The Baby Boomers: Thirty-two percent of the market is between the ages of 49-68. This generation makes up the largest group of customers in our shops and has a quality of its own. This group is used to having things their way, and if they suspect they are being led to something that is not their idea, they will turn and run. They want choices, and they want to come to their own conclusions. Show them and tell them the information, and they will decide if they want the service or not. Interestingly, this segment of our society has accumulated more disposable income than any other group, but that does not mean they will just hand it over. These baby boomers grew up on “show and tell,” and it is still an effective way to communicate with them.
Generation X: Twenty-seven percent of the market is between 34 and 48 years old. This group has also been called the “sandwich generation,” and some would compare it to the middle-child syndrome. For the first time in our modern society, brand names do not have the same impact with this group. This segment is looking for comparable quality products at a cheaper price. Blame the big box stores, but Gen Xers are looking for price. If they perceive the quality of a product to be the same, they will choose price over brand name most of the time.
Millennials (also known as Generation Y): Twenty-seven percent of the market was born after 1980. In many ways, these “kids” are more like their grandparents (silent generation) than they are their parents (baby boomers). They will be the first generation since the American Revolution that will have fewer possessions than their parents. The Gen Y group seems to embrace the idea that less is more and bring a unique opinion to the market. In a nutshell, if it can be done with less or for less, then this group is for it. Vehicle longevity (11.4 years) can be attributed to this group because of the idea that as long as it starts and runs, they will continue to drive it.
What are the Growing Trends Our Customers are Going to Expect From Our Shops?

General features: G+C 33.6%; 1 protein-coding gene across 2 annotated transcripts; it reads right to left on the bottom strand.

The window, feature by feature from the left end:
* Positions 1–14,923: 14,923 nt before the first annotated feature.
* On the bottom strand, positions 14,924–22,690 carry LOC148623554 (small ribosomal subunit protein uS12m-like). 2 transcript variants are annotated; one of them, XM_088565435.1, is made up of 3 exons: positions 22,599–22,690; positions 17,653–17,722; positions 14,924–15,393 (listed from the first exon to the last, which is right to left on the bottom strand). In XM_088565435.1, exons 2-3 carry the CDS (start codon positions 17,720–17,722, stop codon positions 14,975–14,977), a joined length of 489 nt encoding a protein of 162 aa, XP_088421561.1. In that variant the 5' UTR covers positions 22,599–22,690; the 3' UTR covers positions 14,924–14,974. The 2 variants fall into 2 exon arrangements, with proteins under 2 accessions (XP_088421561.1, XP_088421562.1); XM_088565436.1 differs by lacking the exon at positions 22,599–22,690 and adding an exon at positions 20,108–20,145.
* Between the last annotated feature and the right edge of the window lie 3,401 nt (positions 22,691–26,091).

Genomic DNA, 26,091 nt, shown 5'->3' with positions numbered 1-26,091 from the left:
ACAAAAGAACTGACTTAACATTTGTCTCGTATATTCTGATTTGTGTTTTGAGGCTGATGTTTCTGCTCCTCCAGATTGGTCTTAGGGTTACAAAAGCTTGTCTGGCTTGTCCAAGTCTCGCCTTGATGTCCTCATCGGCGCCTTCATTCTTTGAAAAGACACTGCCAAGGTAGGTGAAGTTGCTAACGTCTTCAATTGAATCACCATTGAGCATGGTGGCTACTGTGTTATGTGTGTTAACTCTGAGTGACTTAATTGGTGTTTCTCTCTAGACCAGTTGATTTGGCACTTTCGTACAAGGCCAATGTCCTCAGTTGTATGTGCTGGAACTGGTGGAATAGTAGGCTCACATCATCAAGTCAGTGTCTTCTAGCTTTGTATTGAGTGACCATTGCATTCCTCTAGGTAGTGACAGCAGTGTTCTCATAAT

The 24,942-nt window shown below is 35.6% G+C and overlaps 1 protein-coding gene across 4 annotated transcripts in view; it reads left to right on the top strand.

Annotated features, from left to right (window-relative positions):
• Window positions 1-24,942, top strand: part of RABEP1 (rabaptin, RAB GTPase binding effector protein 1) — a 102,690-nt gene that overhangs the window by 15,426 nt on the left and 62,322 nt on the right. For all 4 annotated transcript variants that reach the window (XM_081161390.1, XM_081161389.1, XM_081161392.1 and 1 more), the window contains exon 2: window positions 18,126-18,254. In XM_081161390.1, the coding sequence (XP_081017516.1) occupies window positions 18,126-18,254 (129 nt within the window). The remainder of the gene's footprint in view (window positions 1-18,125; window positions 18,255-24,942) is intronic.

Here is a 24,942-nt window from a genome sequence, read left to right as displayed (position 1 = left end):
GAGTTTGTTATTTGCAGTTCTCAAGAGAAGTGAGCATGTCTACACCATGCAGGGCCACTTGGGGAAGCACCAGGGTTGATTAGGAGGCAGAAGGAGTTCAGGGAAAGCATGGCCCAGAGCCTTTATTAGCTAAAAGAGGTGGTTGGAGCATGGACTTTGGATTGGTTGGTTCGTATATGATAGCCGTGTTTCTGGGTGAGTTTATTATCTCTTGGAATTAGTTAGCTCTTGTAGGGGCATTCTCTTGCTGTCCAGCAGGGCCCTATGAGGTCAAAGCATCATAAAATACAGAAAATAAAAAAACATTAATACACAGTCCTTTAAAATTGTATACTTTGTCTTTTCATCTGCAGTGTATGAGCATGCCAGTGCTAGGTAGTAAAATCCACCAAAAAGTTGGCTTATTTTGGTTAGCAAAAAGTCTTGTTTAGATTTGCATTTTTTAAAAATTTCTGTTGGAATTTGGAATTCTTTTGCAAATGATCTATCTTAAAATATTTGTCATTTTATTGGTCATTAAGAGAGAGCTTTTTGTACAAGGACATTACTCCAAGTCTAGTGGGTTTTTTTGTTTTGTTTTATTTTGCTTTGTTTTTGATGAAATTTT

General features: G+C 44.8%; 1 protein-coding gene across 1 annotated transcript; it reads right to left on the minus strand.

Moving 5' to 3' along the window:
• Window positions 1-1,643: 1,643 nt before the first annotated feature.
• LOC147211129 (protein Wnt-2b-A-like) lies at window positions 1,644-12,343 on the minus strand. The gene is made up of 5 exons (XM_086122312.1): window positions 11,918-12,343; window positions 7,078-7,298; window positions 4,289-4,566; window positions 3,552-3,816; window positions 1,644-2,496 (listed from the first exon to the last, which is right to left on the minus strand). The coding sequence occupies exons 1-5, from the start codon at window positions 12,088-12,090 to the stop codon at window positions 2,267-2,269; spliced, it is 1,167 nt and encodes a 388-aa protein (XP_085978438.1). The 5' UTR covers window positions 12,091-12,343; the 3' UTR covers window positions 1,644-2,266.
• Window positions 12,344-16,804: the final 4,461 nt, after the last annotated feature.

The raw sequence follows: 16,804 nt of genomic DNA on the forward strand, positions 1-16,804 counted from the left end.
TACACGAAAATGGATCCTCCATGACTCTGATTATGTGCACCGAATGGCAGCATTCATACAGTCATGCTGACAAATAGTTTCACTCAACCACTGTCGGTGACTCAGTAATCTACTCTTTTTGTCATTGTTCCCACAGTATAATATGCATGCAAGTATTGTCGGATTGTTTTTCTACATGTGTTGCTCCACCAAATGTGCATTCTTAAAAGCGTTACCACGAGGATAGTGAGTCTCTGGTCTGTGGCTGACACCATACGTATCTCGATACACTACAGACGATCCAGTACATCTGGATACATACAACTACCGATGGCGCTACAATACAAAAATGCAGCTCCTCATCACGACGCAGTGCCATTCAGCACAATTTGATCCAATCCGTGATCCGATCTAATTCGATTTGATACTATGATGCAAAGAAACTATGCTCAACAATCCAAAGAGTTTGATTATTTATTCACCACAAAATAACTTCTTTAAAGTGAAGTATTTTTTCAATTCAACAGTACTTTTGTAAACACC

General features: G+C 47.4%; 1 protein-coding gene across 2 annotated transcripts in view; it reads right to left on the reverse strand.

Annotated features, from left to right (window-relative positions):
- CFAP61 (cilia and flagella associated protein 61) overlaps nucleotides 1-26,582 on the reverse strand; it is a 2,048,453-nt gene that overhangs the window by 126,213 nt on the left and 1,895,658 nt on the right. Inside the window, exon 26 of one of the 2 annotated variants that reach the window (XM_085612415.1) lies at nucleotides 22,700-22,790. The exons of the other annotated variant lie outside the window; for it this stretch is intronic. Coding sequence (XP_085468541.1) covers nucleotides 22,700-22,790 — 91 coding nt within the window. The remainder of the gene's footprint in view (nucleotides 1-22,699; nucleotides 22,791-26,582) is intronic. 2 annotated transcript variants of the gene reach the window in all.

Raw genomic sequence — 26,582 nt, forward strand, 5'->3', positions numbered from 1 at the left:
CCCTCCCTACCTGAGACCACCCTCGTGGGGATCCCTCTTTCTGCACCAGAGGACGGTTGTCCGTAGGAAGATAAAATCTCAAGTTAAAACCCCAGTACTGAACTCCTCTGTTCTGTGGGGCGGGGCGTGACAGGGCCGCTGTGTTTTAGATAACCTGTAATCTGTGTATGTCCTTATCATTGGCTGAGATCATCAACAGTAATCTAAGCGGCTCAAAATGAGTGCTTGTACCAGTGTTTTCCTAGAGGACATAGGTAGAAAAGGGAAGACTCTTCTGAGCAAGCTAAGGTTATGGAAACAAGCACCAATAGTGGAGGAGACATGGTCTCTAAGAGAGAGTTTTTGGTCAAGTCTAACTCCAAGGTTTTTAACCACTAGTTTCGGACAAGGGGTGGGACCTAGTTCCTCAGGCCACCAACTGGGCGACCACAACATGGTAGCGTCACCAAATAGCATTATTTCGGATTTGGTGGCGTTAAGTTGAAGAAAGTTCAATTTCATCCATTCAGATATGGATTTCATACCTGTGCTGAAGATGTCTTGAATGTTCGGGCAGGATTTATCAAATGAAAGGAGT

Vehicle manufacturers, as well as government mandates, continue to give us new opportunities — synthetic oils, TPMS, tire rotations and more frequent intervals of service, to name a few. The Corporate Average Fuel Economy standard (CAFE), an act of Congress in 1975 enacted to ward off the devastation of the OPEC oil embargo, continues to influence our industry. CAFE was and is an effort to lessen North America’s dependence on foreign oil. Most analysts have agreed that from a lessening of our dependency, the act has been successful. For shops, new fuel services — from complex carbon level analyzing systems to pour-in fuel system cleaners — have become services our customers are demanding from us.
Our customers have shown they prefer us to do their maintenance using our time-proven ideas of being quick, correct and honest. Consumers are keeping vehicles longer — 11.4 years, thanks in part to Generation Y. The longer they keep a car, the longer we get to service it and take the credit for keeping it running! The window of opportunity for our industry in the vehicle’s lifespan is three to eight years, with many industry indicators pointing toward nine- or 10-year-old vehicles. If you have not done so already, flag this group of vehicles in your point-of-sale systems so your staff will quickly realize an opportunity has pulled into the drive, and these customers are eager to do the maintenance required to keep their vehicles performing at an optimum level.
It seems whenever I have these conversations, the next question is, “Where is the industry going?” My answer is always, “Nowhere!” The oil and lube industry, both the quick lube and the oil change-plus, has become as much a part of the American fabric as the Internet. As discussed earlier, there is a place for all of us as Americans continue to drive further distances and for longer periods of time. These vehicles must be serviced. One of the more interesting points I discovered during my research is the driving habits of our youth, and by youth I refer to the 15- to 18-year-olds who are learning to drive. In most cases, when today’s youth are being taught how to care for their vehicle, the lesson is to pay attention to their “sticker” in the window. When they have issues or problems with their vehicle, the recommended solution is, “Go by the quick lube and let them take a look.”
An interesting fact of success is when you are successful, others want to do what you do. Dealerships, both new and used, as well as repair shops, have all ventured into our sector of providing oil and lube service.
The corporate world calls it “first to market.” As an industry, the quick lube model is still first. Others want what you have. Congratulations!
Join me next month as we tackle the new normal for customer expectations.
RAGAN HOLT is the quick lube advisor for National Oil & Lube News. He is available for consulting and training in the quick oil and lube industry. He can be contacted at: firstname.lastname@example.org